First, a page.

Time Spent Learning

It’s frustrating spending so much time learning a subject, and then technology changes and the knowledge becomes useless.

The best example I can give is with being a mechanic. I started working on mechanical things 50 years ago, mainly because I was so fascinated by “how they work.” I’d rip apart anything I could get my hands on just to see how it worked. That’s the easy part, pulling something apart. It’s much harder to put it back together and have it still work. :slight_smile: Even harder is to understand the principles behind how it works. I remember when I was young working on my mini-bike engine, and the spark plug wasn’t sparking. I tried to figure out how in the heck a spinning flywheel with magnets could cause a coil to make the spark at the spark plug. It was magic to me. Learning how that ignition system actually fired that plug would take me YEARS to learn. I still don’t understand it completely, down to the magnetic field and electric field. It boggles the mind!

Spending so much time learning a subject, only to have it go obsolete is disheartening. I spent so much time learning new things, and it took so long to learn them, only for the knowledge to be obsolete.

Computers are a great example. I started learning computers when MS-DOS was the operating system. I was so wrapped up in learning MS-DOS that I spent hours, days, months, and years learning that crap! What use is that information to me now? ZILCH! Totally useless information that I spent a decade learning. Same in automotive technology. I spent my entire life trying to learn the new systems, and keep up with the Jones, all for not! Pretty soon there won’t even be a internal combustion engine in production. It feels like a wasted lifetime of knowledge is down the drain.

Knowledge is only good if you have an application for it. Spending so much time learning a subject, only to have it be useless information a short while later feels like a waste of time.

It gets harder and harder to learn new technology, and now it’s to the point where the new systems coming out like smart phones and autonomous vehicles would be a waste of time learning. Just throw it away and buy another one if it breaks, and forget about ever knowing how it works, or how to fix it.

I think I’ll sit on the deck and watch the world go by, and listen to the birds chirp!

I sympathize, but useless?

Underneath all the fancy programming languages is Dos. The Dos command prompt remains in all Windows versions.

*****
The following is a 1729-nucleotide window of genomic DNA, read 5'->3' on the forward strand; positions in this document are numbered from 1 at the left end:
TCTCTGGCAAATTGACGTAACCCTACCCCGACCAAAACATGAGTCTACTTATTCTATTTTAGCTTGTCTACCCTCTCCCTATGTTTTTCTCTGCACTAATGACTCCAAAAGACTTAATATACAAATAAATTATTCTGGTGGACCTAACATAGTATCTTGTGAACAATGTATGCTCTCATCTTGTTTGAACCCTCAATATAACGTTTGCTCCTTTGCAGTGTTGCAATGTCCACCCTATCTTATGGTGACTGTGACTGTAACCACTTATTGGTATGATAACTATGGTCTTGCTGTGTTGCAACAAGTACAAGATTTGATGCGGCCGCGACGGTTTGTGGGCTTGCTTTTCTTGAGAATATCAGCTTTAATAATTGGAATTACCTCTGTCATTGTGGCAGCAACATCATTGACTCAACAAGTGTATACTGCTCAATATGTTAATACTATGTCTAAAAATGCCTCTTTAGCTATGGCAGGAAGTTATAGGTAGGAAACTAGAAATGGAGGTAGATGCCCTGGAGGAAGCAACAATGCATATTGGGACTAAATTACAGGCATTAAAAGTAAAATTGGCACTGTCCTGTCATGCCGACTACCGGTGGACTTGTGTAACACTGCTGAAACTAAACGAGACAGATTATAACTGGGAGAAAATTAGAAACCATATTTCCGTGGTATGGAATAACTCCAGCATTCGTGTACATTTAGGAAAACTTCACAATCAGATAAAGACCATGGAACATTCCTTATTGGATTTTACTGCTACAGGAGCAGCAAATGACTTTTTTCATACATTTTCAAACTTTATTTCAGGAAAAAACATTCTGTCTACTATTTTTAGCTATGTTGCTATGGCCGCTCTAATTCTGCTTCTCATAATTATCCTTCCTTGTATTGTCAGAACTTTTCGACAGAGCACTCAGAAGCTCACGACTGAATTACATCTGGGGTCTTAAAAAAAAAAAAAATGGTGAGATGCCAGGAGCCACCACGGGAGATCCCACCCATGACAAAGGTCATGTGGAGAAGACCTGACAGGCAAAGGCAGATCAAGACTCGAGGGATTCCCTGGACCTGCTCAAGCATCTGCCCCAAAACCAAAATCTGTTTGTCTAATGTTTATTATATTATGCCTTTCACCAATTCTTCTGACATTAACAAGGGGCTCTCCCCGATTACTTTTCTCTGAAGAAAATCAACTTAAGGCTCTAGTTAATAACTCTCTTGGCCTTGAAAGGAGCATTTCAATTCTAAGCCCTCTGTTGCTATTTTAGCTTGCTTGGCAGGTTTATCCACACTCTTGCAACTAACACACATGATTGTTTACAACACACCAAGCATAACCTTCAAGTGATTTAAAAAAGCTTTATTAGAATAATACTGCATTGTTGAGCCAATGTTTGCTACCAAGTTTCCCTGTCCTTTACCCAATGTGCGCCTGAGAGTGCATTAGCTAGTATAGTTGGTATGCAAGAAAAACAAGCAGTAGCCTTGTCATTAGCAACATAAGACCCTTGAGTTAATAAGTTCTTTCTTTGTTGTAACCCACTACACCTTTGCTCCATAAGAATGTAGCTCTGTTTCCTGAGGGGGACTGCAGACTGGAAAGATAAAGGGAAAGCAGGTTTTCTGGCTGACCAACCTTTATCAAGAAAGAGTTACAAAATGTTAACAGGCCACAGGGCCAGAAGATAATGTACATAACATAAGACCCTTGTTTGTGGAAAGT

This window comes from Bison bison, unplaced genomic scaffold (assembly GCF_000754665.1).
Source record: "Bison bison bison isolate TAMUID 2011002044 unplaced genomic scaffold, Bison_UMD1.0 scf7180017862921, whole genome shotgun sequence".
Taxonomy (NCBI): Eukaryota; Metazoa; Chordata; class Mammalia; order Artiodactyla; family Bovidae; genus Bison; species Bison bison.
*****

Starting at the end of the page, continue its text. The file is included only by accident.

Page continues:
Nothing learned is wasted. The joy it brought to you while learning will always bring fond memories. How are happy memories bad?

Plus, old stuff was built to last. Modern stuff is mostly junk that needs replacing more frequently than it should, but you already know that.

If you don’t use it you lose it.

I’ve forgotten most of what I learned about MS-DOS. I never use it anymore, no need to.

Sure, I very rarely open up a dos prompt and type a command within Windows, but Windows days are numbered too. Point and click is where it’s at.

Windows itself is a good example. How long does it take you to learn a new version of Windows, only for that version to become obsolete and the new version coming along, which you have to spend time learning.

It’s wasted time spent learning if you don’t use it, and then eventually forget it.

In order to maintain that knowledge you have to keep using it and spend MORE TIME maintaining it. Why would I want to waste more time on maintaining knowledge that I don’t use?

I’ve forgotten more than I know.

I’d say, that if any knowledge learnt was useful at some point in time, then time spent learning it was definitely not a waste of that time.

I’ve forgotten much of Advanced/Higher Maths and near-all of Latin, but kept up-to-date on the Sciences and Humanities, and even read-up on new topics of interest. Learning exercises the mental and so keeps the mind and memory alert and flexible etc., so it’s not an endeavour done in vain.

Oh… and I’ve forgotten how to read sheet music, which is pretty soul-crushing… tho I can still write it, oddly enough.

It’s useful if you use it, but a waste of time if you don’t use it. Combine that with forgetting it if you don’t use it, and it’s a total waste of time! LOL

“All we are is dust in the wind.” Kansas


That is true. Exercising your mind keeps it very active and makes it more likely to learn new ideas quicker. It’s not a lazy couch potato, it’s a fit athlete if you exercise it regularly.